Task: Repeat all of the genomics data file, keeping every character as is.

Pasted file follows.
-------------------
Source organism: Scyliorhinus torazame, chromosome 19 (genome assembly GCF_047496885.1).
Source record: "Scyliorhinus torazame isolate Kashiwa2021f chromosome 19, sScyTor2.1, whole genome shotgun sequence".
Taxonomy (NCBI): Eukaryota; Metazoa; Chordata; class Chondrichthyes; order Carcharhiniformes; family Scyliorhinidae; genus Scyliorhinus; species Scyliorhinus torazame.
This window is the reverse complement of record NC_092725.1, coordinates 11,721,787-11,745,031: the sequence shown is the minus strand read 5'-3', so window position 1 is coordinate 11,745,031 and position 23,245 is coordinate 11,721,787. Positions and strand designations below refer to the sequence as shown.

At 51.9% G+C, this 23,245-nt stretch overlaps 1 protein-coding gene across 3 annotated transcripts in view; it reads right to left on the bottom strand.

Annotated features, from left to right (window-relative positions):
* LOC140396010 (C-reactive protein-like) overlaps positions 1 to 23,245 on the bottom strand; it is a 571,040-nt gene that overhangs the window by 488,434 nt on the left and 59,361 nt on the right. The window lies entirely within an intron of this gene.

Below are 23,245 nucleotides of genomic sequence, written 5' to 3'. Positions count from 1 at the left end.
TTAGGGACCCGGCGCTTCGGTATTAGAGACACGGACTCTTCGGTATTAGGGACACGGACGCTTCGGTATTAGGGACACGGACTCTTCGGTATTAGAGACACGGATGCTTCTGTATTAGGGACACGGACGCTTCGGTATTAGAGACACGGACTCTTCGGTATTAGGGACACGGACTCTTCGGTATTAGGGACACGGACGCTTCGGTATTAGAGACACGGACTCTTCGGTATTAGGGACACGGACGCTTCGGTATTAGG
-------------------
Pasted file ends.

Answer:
Source organism: Scyliorhinus torazame, chromosome 19 (genome assembly GCF_047496885.1).
Source record: "Scyliorhinus torazame isolate Kashiwa2021f chromosome 19, sScyTor2.1, whole genome shotgun sequence".
Taxonomy (NCBI): Eukaryota; Metazoa; Chordata; class Chondrichthyes; order Carcharhiniformes; family Scyliorhinidae; genus Scyliorhinus; species Scyliorhinus torazame.
This window is the reverse complement of record NC_092725.1, coordinates 11,721,787-11,745,031: the sequence shown is the minus strand read 5'-3', so window position 1 is coordinate 11,745,031 and position 23,245 is coordinate 11,721,787. Positions and strand designations below refer to the sequence as shown.

At 51.9% G+C, this 23,245-nt stretch overlaps 1 protein-coding gene across 3 annotated transcripts in view; it reads right to left on the bottom strand.

Annotated features, from left to right (window-relative positions):
* LOC140396010 (C-reactive protein-like) overlaps positions 1 to 23,245 on the bottom strand; it is a 571,040-nt gene that overhangs the window by 488,434 nt on the left and 59,361 nt on the right. The window lies entirely within an intron of this gene.

Below are 23,245 nucleotides of genomic sequence, written 5' to 3'. Positions count from 1 at the left end.
TTAGGGACCCGGCGCTTCGGTATTAGAGACACGGACTCTTCGGTATTAGGGACACGGACGCTTCGGTATTAGGGACACGGACTCTTCGGTATTAGAGACACGGATGCTTCTGTATTAGGGACACGGACGCTTCGGTATTAGAGACACGGACTCTTCGGTATTAGGGACACGGACTCTTCGGTATTAGGGACACGGACGCTTCGGTATTAGAGACACGGACTCTTCGGTATTAGGGACACGGACGCTTCGGTATTAGG